I have found some value in some of Brignole's articles.  However, in an article entitled “Do You Know Squat” Brignole makes some claims about the physics (mechanics) of squatting that reveal that he probably does not understand some important aspects of the basic physics of squatting.

I will need to extensively quote this article in order to explain where he goes awry.

Brignol's Discourse on Levers

In order to explain Brignole's mistakes, I will need to refer to the background information he provides on levers.  After correctly discussing how the body is a system of levers, Brignole writes:

“A lever that is parallel with the direction of resistance is 'neutral.'  It provides zero load to its operating muscle. A lever that is perpendicular with the direction of resistance is maximally active. It provides 100% of the available resistance to its operating muscle. A lever that is in positions between parallel and perpendicular are percentages between zero and 100. 

“Let’s do a simple experiment, to illustrate this point. Put your arm on a table top, so that your upper arm is lying flat on the table (from elbow to arm pit). Then, bend your elbow so that your forearm is pointing straight up (vertical). Now put a weight in that hand.”
He provides this photo which correctly illustrates his point:

Brignole continues:
“What you’ll notice is that regardless of the weight you have in your hand, it does not require any force from your biceps, to maintain your forearm in a perfectly vertical position. This position is parallel with gravity - so it's neutral. This is the reason why light posts are vertical, as well as most support beams under bridges and in buildings.

“Now, allow your forearm to come almost all the way down, so that the dumbbell in your hand is a fraction of an inch away from touching the table. You’ll notice that this position requires considerable force, on the part of your biceps, to hold that position. This position is the 'maximally active' position. It is where the lever (your forearm, in this case) and the direction of resistance (gravity) are mostly perpendicular.”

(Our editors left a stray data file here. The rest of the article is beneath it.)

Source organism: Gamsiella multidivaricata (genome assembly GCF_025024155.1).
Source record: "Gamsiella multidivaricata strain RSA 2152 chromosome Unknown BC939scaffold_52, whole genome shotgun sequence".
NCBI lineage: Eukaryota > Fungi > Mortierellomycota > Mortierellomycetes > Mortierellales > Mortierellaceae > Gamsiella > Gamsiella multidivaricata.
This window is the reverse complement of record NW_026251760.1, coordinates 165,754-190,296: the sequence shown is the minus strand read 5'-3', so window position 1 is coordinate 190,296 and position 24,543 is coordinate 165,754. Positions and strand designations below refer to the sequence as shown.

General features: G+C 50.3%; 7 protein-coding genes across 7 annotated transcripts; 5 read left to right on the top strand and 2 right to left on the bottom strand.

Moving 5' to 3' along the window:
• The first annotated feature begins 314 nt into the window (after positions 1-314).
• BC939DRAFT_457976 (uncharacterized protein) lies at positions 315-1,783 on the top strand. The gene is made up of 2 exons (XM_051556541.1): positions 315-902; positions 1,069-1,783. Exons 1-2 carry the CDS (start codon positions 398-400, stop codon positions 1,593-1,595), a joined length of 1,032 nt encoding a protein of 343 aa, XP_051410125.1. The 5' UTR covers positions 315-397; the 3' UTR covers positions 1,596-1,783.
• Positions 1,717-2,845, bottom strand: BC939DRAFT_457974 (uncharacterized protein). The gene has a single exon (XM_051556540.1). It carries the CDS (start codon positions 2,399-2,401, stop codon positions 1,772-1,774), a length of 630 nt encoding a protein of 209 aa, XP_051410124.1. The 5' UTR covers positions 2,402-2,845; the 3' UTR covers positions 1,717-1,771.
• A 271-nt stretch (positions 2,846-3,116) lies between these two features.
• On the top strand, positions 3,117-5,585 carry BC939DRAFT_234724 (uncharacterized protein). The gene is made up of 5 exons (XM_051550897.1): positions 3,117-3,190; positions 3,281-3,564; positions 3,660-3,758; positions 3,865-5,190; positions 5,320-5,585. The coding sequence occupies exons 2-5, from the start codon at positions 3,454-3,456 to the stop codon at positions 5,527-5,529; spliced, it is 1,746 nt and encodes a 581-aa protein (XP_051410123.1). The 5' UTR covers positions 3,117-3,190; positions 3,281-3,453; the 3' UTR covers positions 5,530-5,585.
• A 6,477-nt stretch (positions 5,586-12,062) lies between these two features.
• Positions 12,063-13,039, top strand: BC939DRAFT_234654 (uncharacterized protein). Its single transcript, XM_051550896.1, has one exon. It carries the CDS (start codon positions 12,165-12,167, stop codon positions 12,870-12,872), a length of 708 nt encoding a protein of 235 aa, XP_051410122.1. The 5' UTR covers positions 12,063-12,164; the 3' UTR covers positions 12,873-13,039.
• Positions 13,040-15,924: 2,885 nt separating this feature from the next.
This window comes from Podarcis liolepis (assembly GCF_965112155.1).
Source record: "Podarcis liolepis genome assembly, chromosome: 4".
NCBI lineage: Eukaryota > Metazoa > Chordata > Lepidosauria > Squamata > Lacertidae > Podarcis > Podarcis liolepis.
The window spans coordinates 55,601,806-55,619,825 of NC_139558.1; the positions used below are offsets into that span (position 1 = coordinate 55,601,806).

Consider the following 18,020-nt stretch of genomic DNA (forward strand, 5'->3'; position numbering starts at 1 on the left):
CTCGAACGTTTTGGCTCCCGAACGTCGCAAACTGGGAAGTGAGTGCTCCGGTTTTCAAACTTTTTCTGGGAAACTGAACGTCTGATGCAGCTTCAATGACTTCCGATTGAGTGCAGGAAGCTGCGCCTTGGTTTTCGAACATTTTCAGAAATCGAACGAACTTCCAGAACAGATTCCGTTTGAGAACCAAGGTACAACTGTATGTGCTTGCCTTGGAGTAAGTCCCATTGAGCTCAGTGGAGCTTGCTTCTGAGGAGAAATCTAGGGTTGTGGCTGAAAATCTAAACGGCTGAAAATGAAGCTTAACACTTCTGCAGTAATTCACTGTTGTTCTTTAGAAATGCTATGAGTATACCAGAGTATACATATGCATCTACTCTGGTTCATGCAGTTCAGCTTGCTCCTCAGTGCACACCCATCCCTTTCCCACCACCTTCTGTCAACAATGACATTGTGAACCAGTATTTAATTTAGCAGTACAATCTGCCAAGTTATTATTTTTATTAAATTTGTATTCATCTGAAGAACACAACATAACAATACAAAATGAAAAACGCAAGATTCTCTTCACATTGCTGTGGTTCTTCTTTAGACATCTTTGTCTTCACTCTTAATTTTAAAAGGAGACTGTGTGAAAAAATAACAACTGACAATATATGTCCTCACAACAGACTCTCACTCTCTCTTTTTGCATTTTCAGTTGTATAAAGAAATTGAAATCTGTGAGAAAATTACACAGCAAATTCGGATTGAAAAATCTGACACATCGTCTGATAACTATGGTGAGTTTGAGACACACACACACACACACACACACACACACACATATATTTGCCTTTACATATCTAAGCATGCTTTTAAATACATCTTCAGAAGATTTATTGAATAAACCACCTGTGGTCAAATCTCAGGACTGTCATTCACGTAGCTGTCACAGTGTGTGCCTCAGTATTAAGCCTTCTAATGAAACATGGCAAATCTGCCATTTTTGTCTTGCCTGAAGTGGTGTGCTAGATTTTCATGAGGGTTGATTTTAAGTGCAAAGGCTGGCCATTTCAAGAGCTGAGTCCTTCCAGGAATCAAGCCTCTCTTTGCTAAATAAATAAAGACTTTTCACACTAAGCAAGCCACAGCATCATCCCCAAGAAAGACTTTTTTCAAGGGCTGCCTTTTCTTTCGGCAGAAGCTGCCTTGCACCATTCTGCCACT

He used this photo to correctly illustrate this point:

Brignole continues:
“Every position in between, where your forearm is vertical and horizontal (neutral and maximally active), is percentages thereof. For example, a 45 degree angle is half way between vertical and horizontal - so it would result in 50% of the available resistance being loaded onto the biceps. This is the universal law of levers.”
So far, Brignole is correct.  From here he goes on to discuss the mechanics of squatting, where he starts making errors.

Brignole's Description of Squatting

Brignole starts discussing the mechanics of squatting thus:
“If we were to watch someone who is performing a squat, from a side view, it would be easy to see the angle of the lower leg lever, the angle of the upper leg lever AND the angle of the torso. Keep in mind, we’ve already established that a vertical lever is neutral, a perpendicular lever is maximally active, and levers between vertical and horizontal, are percentages between zero and 100%.”
Brignole uses this photo to illustrate:

Brignole continues:
“In the photo above, we see a man in the descended position of a Squat. The red line indicates 'vertical', and is where the man’s lower legs, upper legs and torso would be, in the upright position. When in the upright position, the lower legs, upper legs, and torso are all in the neutral position - parallel with gravity.